The Bias of Method Design in Risk
Anything that is designed hides the assumptions and philosophy of the designer. The methodology (philosophy) of the designer is not visible but is rather hidden in the method, what is enacted. So, if one looks at the iCam method one tends not to see its bias (https://safetyrisk.net/deconstructing-icam-useful-or-useless/ ).
There is no template, form or checklist in safety that is neutral or objective no matter what the AIHS Chapter on Ethics tells you (https://safetyrisk.net/the-aihs-bok-and-ethics-check-your-gut/ ). Indeed, the myth of objectivity simply makes one more dishonest as one invokes the methodology of a method.
If one adopts a Behaviourist method then one invokes its philosophy through that method, the beliefs and assumptions of Behaviourism (https://safetyrisk.net/the-curse-of-behaviourism/ ). The iCam method invokes the linear rationalist/cognitvist methodology of James Reason, its neither neutral or objective.
Whatever template, checklist or design you have downloaded and are using carries in it the bias of the designer and the subjectivity of its design. So, let’s get rid of this silly myth that Safety is objective.
Of course, any method and design carries an ethic, an inbuilt trajectory that carries a methodology (philosophy) about the nature of persons. If one has a product designed by Zero, then infallibility will be the expectation of the method. If one has a method based on fallibility, subjectivity and relationships, then perfection will not be expected and people will not be brutalized in the process. In method developed by Zero will brutalise persons.
This is why in SPoR we have developed the iCue Engagement Process (https://safetyrisk.net/conversational-icue/ ). The iCue Engagement process assumes the fallible vulnerable nature of persons and therefore in its design offers an open process that is biased towards: listening, conversation, care, helping, facilitation, dialogue, trust, reflection and relational engagement. The notion of iCue (https://safetyrisk.net/what-is-your-risk-icue/ ) symbolizes the idea of listening intelligently for cues in risk. In iCue listening the facilitator (https://safetyrisk.net/concept-mapping-risk-icue/ ) offers the worker opportunity to think through their method (https://safetyrisk.net/icue-diagnostic-what-is-your-risk-icue/ ). The reflective process uses concept mapping to help those in discussion to visualise a semiotic of risk (https://safetyrisk.net/visualising-risk/ ). Whenever we teach SPoR we start with this method.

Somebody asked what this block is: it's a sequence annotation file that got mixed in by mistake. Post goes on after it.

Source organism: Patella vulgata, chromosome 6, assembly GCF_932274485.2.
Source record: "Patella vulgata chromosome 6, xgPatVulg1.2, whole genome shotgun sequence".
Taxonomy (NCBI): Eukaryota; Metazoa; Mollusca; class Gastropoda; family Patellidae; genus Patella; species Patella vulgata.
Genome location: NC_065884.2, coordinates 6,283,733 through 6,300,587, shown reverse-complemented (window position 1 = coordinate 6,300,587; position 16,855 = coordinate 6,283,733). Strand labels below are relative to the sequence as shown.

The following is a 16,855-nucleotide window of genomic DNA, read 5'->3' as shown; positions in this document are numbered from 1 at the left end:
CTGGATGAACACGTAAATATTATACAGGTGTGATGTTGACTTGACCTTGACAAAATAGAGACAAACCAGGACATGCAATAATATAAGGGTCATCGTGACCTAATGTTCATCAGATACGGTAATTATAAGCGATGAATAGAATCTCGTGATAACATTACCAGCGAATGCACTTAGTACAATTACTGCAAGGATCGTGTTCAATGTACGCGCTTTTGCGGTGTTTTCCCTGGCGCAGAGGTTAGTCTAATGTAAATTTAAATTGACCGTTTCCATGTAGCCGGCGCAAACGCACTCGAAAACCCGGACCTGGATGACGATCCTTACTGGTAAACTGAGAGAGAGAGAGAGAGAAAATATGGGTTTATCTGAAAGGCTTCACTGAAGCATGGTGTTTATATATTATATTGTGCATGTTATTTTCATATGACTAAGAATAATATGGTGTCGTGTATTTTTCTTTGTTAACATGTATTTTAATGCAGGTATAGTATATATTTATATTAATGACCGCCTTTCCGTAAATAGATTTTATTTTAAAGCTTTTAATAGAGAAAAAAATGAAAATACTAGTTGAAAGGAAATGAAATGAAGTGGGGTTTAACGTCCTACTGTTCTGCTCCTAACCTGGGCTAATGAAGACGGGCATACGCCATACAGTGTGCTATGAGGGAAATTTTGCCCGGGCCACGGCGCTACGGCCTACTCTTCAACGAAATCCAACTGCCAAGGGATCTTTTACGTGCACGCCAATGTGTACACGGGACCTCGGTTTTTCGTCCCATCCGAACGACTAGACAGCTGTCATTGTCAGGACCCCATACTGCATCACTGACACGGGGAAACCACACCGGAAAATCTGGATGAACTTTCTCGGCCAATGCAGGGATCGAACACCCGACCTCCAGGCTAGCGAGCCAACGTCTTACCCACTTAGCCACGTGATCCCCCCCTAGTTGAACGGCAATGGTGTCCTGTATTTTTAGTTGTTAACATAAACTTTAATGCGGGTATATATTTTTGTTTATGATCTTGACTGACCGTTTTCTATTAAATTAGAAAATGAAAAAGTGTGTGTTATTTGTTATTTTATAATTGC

Whatever methods you use to administering risk and safety ought to consider design, bias, ethics and methodology. If you have not considered this then you are simply enacting someone else’s ethic unconsciously not strategically.
One of the by-products of downloading templates in safety is that it teaches safety people NOT to trust themselves and indoctrinates safety people to accept the bias of the designer of the template as ‘orthodox’. Such is pure mythology. The Bow-Tie for example is simply an engineering symbol for calculating the movement of objects. There is nothing in the Bow-Tie that considers the nature of human judgment, persons and or the ethics of decision making. The risk matrix is a coloured symbol that indoctrinates people into thinking that risk can be measured. The Bow-Tie and risk matrix are symbols for an undisclosed methodology but are constructed as orthodox, they are not a representation of reality. When we make such symbols ‘orthodox’ we move in a trajectory that tends to objectify persons and relegates them to a ‘factor’ in a system.
So, some simple questions:
- What are some of your methods in safety?
- What does that method assume about persons?
- Does that method enable relational engagement between persons?
- What does that method design believe about persons?
- What is the ethic of your method?
- Have you investigated the methodology of the designer of that method?
- Where did the method come from?
- What is its purpose?